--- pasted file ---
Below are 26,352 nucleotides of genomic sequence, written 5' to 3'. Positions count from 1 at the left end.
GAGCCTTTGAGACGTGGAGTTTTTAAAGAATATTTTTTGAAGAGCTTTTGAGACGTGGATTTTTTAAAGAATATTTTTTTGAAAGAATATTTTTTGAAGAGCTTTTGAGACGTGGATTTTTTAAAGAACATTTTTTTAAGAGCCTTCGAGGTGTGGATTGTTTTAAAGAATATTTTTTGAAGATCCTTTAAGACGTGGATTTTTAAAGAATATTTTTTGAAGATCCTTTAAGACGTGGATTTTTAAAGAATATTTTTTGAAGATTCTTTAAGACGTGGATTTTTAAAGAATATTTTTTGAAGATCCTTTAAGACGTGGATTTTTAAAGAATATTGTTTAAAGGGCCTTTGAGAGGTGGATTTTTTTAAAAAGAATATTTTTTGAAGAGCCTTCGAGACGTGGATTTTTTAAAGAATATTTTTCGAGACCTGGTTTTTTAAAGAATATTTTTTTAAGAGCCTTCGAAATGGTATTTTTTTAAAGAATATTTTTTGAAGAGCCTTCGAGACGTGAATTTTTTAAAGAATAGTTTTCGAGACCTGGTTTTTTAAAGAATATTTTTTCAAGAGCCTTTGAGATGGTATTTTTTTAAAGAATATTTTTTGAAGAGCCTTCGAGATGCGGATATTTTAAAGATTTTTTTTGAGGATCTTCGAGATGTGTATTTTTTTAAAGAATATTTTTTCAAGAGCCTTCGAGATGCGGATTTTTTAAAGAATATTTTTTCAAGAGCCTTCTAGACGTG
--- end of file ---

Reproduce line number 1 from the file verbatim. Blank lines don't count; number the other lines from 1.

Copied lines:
Below are 26,352 nucleotides of genomic sequence, written 5' to 3'. Positions count from 1 at the left end.